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Sunday, June 04, 2006

Unanswered questions about Division I

I've reviewed the report by UND's NCAA Classification Task Force, which President Kupchella convened to list the pros and cons of a full move to Division I. (It's available here in PDF format.)
I'm very impressed with the task force's detailed compilation of financial information, and with the stakeholder survey that the members undertook. But there are social aspects as well to a Division I move; and unless I missed the references (which is quite possible; let me know if I did, task-force members), the study didn't look at the social aspects very thoroughly.

Take the matter of scandals. As I've mentioned before in Herald editorials, President Kupchella has said that when it comes to athletics, he feels as if he's died and gone to college-president heaven. In other words, in the past it has been hard for Kupchella to imagine how the situation with athletics on campus could be improved ... a feeling that makes me suspect he'll reject his athletic-director's "Go DI" recommendation, and will choose instead to delay a decision or stay DII.

But that's another blog entry. For today's purposes, it's safe to say Kupchella believes athletics at UND already operates very, very well. Why would he think this? For three reasons, I believe -- two of which would be put at risk by a move to DI.

The first reason is that UND already plays in a championship level DI sport, namely hockey. This brings the university a great deal of national recognition, although DI boosters say that attention would grow if the university were to play all sports (except D-IAA football) at the new level.

The second reason for Kupchella's contentment is that the current program operates basically scandal free. For whatever reason, DI hockey doesn't generate many academic or sex scandals of the sort that the University of Minnesota, University of Colorado (where a state Board of Regents probe "concluded that drugs, alcohol and sex were used to entice blue chip recruits to the Boulder campus," The Associated Press reported) and so many other universities have endured.

And DII sports in general seem to lack the killing pressures that can push coaches, alumni, players and others to cut corners and misbehave.

These scandals have cost a great many DI coaches and AD's their jobs, dominated sports headlines for years, resulted in formal Knight Foundation and other investigations -- and proven impervious to change.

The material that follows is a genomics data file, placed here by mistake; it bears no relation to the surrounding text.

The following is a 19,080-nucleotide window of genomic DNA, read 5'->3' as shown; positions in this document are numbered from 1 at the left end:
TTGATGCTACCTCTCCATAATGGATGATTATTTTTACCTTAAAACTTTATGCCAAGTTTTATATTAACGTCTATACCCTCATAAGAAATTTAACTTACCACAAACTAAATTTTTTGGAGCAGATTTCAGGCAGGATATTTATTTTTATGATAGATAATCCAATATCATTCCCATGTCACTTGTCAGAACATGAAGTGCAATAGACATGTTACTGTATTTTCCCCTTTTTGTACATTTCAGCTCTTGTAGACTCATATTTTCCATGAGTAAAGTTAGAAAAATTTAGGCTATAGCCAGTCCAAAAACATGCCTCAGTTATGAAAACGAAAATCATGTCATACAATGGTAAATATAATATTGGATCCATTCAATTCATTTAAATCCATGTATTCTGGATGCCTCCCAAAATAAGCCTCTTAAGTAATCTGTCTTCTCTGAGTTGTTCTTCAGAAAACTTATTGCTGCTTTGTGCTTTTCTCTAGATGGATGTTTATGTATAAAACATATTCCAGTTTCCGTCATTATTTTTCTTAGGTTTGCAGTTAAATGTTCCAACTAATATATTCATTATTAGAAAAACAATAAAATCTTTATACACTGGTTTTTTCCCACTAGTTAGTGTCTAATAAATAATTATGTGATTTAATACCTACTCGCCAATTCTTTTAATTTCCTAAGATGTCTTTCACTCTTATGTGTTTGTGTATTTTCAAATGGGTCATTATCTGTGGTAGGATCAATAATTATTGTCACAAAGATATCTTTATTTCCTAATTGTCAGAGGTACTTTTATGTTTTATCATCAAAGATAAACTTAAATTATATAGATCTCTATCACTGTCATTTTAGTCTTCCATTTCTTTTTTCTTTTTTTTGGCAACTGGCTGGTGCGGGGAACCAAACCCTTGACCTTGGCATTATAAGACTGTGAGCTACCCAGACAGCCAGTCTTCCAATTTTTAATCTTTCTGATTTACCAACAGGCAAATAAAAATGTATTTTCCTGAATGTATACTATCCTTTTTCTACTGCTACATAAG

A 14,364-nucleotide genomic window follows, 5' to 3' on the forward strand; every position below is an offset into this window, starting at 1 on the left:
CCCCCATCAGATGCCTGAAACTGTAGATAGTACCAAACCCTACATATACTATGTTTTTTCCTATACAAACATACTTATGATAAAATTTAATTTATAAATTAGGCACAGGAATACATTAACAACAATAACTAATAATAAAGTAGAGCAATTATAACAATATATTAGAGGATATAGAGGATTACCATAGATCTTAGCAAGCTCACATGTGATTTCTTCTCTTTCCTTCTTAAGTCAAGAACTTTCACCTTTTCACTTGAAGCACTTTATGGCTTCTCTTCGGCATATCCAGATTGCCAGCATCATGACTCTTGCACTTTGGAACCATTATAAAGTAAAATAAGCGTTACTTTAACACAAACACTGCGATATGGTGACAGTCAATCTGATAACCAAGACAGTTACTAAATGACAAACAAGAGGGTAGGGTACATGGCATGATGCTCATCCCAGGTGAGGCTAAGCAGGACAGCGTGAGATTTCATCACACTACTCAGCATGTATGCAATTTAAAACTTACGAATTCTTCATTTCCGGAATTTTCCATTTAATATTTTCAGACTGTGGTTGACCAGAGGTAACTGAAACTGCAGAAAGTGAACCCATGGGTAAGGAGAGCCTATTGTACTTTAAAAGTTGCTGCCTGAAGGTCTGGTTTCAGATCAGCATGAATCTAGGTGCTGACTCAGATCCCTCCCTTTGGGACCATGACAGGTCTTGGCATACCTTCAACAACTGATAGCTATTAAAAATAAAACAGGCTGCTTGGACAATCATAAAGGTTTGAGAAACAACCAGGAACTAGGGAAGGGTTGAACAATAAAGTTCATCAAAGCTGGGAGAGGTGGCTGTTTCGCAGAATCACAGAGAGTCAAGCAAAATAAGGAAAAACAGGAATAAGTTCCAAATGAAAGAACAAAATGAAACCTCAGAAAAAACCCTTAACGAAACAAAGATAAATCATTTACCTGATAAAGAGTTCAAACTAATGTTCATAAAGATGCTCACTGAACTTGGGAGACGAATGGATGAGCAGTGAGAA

Basically, "there are great problems in intercollegiate athletics in America, and while these span all the divisions of the National Collegiate Athletic Association, most scandals seem to be associated with Division I." Who wrote that, you might ask? Well, that would be one UND President Charles E. Kupchella, in 2002.

UND's NCAA Classification Task Force study would have gained credibility if it had addressed Kupchella's statement of fact.

The third reason for Kupchella to favor the status quo -- by the way, be sure to read his 2002 letter on this subject, which is linked to above; it's an eye-opener, and reinforces my guess that he'll keep things the way they are -- is that UND teams across all sports win and win handsomely at their current level.

Again, this situation very likely would turn for the worse if the school shifted upward to D-I, at least for sports other than football (which could compete well at D-IAA). Would swimming, basketball and other athletes and fans be disappointed to see their teams compile consistently sub-par records?

I wish the task force also had openly addressed this question.

One fact that the task force did uncover was the notably lukewarm sentiment among UND stakeholders for the move. Given that sentiment; given Kupchella's own skepticism; given the real costs of the move vs. the more speculative benefits, I don't think the evidence yet favors the change.

One final point. I believe the task force owes its existence to this clause in UND's Strategic Plan:

Priority A, Goal 5, Action Strategy 1: "Continue to consider optimal NCAA classification positioning for UND through the establishment of a task group to explore (a) strategies for influencing the improvement of the NCAA classification system, e.g., extending the opportunity for schools to split Division I and Division II levels of different sports as is now done in hockey, and (b) explore rationale, stakeholder interest, opportunity, and financial means to move all UND athletic programs to the Division I level as currently organized."

The task force addressed Item B in that strategy. I think UND's future might be better served by a renewed focus on Item A.




3 Comments:

Blogger flaatlander said...

"I'm very impressed with the task force's detailed compilation of financial information". Um, I wasn't so impressed. They can't even decide what their budget is. Is it 6.9 million or $10 million? What was that $3 million in non-recurring expenses? Is taking the average DI-AA budget of $7.9 million and subtracting UND's low budget number an appropriate way to estimate the cost of going DI? I mean, why not use the $10 million figure? That way UND could save $2.1 million a year. On the fund raising side, they say that they could raise the $1 million by getting a $25 million endowment or raising student fees. That's not a plan, that's a wish.

6:24 PM  
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